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Kindergarten readiness at issue within U-46


By Seth Hancock
  A majority of children within School District U-46’s boundaries are not ready to attend kindergarten according to recent state data.
  The Illinois State Board of Education (ISBE) released in the middle of August the 2017 data of the Kindergarten Individual Development Survey (KIDS) which it calls the “first-ever statewide snapshot of kindergarten readiness in Illinois.”
  The survey measured children on three categories: social and emotional development, language and literacy development and math.
  For U-46, only 10 percent of children were deemed ready to attend kindergarten in the 2017-18 school year over all three categories which was below the nearly quarter of children ready statewide. By category, 36 percent were ready under social and emotional development, 28 percent under language and literacy development and 16 percent under math.
  The ISBE describe KIDS as “an observational tool designed to help teachers, administrators, families and policymakers better understand the developmental readiness of children entering kindergarten.”
  This data comes on the heels of a full-day kindergarten presentation given by the U-46 administration to the Board of Education in late July. Although district officials were happy with most of the results, one stood out as a need for improvement from the year-end survey given to parents and teachers of kindergarten students during the 2017-18 year.
  From the parent survey under family engagement, only 18 percent of parents gave a positive review based on six questions putting U-46 in the bottom 20 percent in the nation. That number was an eight-point drop from last year’s numbers.
  “This is certainly an area that we’re going to continue to highlight this year and we’re going to focus,” said Brian Lindholm, professional development and project manager.
  Lindholm said that the questions set a high bar in that category. He cited one question being on how often parents visit their child’s school which has the only answers marked as positive were if a parent visits monthly, weekly or more.
  Board member Jeanette Ward asked if the district had any answers to what may be attributable to the drop from the previous year.
  Lindholm said: “I’m not sure we’ve got a great answer to that yet…. I think we need to look at it school by school and kind of figure out what may be happening there because that is a concern. We didn’t love where we scored in that area last year.”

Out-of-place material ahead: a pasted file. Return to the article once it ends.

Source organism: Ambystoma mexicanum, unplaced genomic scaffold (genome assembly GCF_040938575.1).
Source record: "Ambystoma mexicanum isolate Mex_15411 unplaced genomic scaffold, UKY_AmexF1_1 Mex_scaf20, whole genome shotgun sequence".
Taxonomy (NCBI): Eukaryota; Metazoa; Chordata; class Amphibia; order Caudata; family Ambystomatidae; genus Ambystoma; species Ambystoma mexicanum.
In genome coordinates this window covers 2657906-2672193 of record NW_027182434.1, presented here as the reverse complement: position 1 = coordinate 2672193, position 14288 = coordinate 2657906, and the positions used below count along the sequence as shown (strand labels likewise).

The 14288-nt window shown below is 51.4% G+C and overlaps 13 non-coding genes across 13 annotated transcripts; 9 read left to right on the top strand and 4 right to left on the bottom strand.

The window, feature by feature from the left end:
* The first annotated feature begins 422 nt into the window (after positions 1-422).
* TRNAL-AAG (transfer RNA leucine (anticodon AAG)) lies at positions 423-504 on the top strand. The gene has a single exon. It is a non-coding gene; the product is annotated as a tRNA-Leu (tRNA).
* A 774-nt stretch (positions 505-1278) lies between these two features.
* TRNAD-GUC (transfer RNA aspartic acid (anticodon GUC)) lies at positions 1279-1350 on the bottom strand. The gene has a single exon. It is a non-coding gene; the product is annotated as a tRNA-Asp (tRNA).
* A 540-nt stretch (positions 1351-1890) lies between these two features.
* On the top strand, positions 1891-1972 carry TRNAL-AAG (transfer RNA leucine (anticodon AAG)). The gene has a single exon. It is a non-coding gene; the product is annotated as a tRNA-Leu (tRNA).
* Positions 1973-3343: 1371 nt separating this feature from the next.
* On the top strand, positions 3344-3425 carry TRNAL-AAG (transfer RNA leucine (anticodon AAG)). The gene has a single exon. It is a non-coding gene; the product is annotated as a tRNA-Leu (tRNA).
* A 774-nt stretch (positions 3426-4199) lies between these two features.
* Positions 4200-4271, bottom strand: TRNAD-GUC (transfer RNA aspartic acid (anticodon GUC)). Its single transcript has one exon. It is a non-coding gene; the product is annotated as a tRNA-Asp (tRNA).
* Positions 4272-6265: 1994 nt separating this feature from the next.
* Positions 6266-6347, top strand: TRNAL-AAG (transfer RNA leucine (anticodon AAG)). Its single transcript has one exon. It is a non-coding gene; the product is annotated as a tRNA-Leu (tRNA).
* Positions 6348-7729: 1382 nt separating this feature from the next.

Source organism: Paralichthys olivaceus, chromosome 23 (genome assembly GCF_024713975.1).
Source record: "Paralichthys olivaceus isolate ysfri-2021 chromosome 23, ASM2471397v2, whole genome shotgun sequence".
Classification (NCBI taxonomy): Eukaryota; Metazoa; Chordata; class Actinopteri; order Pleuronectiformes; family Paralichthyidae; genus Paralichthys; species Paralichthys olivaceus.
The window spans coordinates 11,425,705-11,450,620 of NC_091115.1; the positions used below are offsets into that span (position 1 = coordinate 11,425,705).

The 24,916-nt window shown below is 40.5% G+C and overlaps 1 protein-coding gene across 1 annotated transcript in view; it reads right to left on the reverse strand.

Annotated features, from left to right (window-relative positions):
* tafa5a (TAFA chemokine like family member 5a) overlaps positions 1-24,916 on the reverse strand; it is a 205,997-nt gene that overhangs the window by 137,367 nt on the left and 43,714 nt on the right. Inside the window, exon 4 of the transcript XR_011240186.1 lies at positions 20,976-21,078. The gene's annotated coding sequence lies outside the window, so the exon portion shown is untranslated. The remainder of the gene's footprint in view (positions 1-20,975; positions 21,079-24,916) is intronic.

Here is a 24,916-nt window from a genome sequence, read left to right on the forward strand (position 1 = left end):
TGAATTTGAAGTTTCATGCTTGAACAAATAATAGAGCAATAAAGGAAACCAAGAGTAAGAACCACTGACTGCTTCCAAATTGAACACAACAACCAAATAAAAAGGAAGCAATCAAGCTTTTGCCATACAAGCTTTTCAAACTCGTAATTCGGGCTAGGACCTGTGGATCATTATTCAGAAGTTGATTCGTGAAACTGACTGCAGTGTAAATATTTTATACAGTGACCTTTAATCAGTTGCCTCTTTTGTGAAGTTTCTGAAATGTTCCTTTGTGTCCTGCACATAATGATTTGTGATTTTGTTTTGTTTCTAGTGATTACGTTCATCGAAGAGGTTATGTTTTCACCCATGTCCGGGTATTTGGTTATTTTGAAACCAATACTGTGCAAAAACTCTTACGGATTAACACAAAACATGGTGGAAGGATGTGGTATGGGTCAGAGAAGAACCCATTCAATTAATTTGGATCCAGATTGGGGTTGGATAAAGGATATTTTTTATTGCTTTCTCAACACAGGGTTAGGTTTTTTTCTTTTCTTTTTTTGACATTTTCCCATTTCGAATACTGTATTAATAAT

U-46 CEO Tony Sanders would like to compare the kindergarten survey to the 5Essentials Survey, given to parents of all grade levels, to see if this is a larger problem district-wide.
  Board member Veronica Noland asked if the poor responses were seen across the board from parents or if there were different results based on demographics like race and income-level.
  “Unfortunately it was kind of across the board,” Lindholm said.
  Peggy Ondera, director of early learning, said that more parents responded to the survey this year, 41 percent compared to 20.7 percent after the 2016-17 school year, which may also have an effect on that question.
  Board member Sue Kerr suggested the district offer feedback to the company that creates the survey that the questions for that category set too high of a bar, and board member Melissa Owens agreed. Kerr said she wouldn’t have had positive results had she taken the survey.
  Sanders said the district did offer feedback last year and Lindholm said the district can customize questions but they wouldn’t be able to compare U-46 to nationwide numbers.
  Other results from the parent survey showed 87 percent positive results under barriers to engagement (up two points from last year), 86 percent for school climate (up three points), 78 percent for school fit (up one point) and 71 percent for family support (down four points).
  The teacher survey showed that 87 percent of teachers were positive regarding teaching efficacy (up five points), 83 percent for school climate (up one point), 69 percent for faculty growth mindset (up five points), 60 percent for feedback and coaching (up two points) and 59 percent regarding professional learning (down one point).
  Also presented was data from the KIDS assessment which showed that 86 percent of students were at or above benchmarks under self-regulation, 88 percent under social and emotional development, 87 percent under language and literacy development and 90 percent under math by the end of last school year.
  Under the Differentiated Literacy Battery it showed 539 students were above, 927 at, 365 near and 706 below the benchmarks in 2017-18.

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